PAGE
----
September 19, 2012


TC3 sending medical scrubs to Nicaragua

Nursing students, professor collect donations from local hospitals for country

TC3Joe McIntyre/staff photographer
From left, Tompkins Cortland Community College nursing instructors Milagros Cartagena-Cook and Linda Pasto, nursing students Corey Stevens and Tiffany Borden, along with nursing instructor Paula Moore, sort through hospital scrubs donated to Nicaraguan medical staff.

Staff Reporter

DRYDEN — Linda Pasto decided years ago to improve other people’s lives as much as she could.
Her fellow nursing faculty at Tompkins Cortland Community College provided her with her latest opportunity.
The nursing professor has been collecting medical scrubs to send to Nicaragua in January, when fellow professors Paula Moore and Milagros Cartagena-Cook make their annual two-week trip to the village of Puerto Cabezas.
The TC3 faculty bring nursing students to the Central American country to help in medical facilities, treating people from the region for a range of medical ailments.
Pasto decided to collect scrubs — the cloth tops and pants worn by nurses, lab technicians, X-ray technicians, doctors and others — after watching a presentation by the students and hearing how desperate the hospital is for sterile, new equipment.
That includes scrubs, which are used again and again instead of replaced with new scrubs.
Pasto has collected 80 tops from Cortland Regional Medical Center and 40 sets of tops and pants from Cayuga Medical Center.
That is three times the number of scrubs she hoped for, when she asked the two medical centers for help during the summer. She coordinates the students’ clinical experiences during the academic year.
The scrubs — colored red, blue, yellow, pink and green — lie in a stack in her office. More will come in, as students collect them.
Two second-year students, Teresa Lynn of Ithaca and Corey Stevens of Brooktondale, said they saw first-hand why the scrubs are needed, during their trip at winter break. Patients with open wounds and surgical incisions face a high risk in the tropical hospital, a risk increased by a lack of clean and sterile supplies.
Lynn said they saw a doctor taping together scrub pants in an operating room. He told the students and Cartagena-Cook that he had no choice, there were not enough scrubs in enough sizes.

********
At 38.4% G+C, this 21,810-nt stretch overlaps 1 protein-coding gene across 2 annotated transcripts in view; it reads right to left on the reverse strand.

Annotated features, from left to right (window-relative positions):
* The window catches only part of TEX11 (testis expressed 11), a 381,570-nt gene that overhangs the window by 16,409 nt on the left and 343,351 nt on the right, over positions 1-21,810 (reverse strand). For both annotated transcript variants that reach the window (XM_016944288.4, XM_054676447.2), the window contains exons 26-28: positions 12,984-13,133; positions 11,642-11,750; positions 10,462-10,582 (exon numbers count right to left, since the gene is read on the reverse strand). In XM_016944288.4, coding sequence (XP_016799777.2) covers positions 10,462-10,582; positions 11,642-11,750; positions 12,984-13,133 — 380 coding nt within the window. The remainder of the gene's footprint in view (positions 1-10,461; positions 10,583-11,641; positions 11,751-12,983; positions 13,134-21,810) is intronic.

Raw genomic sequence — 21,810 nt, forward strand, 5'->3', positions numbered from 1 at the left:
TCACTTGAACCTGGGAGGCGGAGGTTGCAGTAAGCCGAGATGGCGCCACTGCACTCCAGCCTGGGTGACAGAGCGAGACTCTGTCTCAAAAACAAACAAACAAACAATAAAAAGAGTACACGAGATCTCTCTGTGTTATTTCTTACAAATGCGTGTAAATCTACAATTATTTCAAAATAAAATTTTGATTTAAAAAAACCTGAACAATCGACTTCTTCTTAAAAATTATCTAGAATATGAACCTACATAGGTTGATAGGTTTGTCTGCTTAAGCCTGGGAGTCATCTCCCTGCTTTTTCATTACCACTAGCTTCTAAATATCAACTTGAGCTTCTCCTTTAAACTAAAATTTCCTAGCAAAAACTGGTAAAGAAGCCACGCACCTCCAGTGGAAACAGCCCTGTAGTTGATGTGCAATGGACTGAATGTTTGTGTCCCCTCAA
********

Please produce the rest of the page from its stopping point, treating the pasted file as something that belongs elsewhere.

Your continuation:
Stevens said she chose scrubs from a wadded pile on a shelf and was told to put hers back after wearing them, instead of washing and sterilizing them.
Moore has been bringing TC3 nursing students to Nicaragua for several years, to help out and to show them the challenges of medical care in that part of the world. She has been joined recently by Cartagena-Cook, who is from Puerto Rico and has added communication in Spanish to the skills she brings to the trip.
Lynn and Stevens discussed their trip on campus during a presentation in the spring. Pasto had been looking for a project to honor her son Tim, an Army captain who was on deployment to Afghanistan. She decided to ask for scrubs.
Tim Pasto is the oldest of her four children. He grew up in Lansing, attended TC3 for one year, then graduated from Cornell University. He joined the Army National Guard after 9/11.
For his first deployment to Afghanistan, his mother collected 2,200 pounds of children’s clothing to ship to him, for children in the area where he was stationed.
Linda Pasto said she began doing things for others more often after losing her colon seven years ago to Crohn’s Disease. She was in a coma for a while.
“I feel I survived for a reason,” she said Tuesday. “I need to make a difference every day.”
Her husband, Ed, travels to Guatemala every year to build houses or stoves, since poor people there sometimes have stoves with poor ventilation, leading to medical problems. She does not join him because, without a colon, she feels vulnerable in regions that do not have strong levels of cleanliness.
The couple has another son and two daughters. Tim Pasto returned from his deployment over the summer, is currently stationed in Mississippi and teaches in Cornell’s ROTC program when he is home.
His mother said collecting the scrubs is just one way she can help the hospital that Moore and the students will visit in January.


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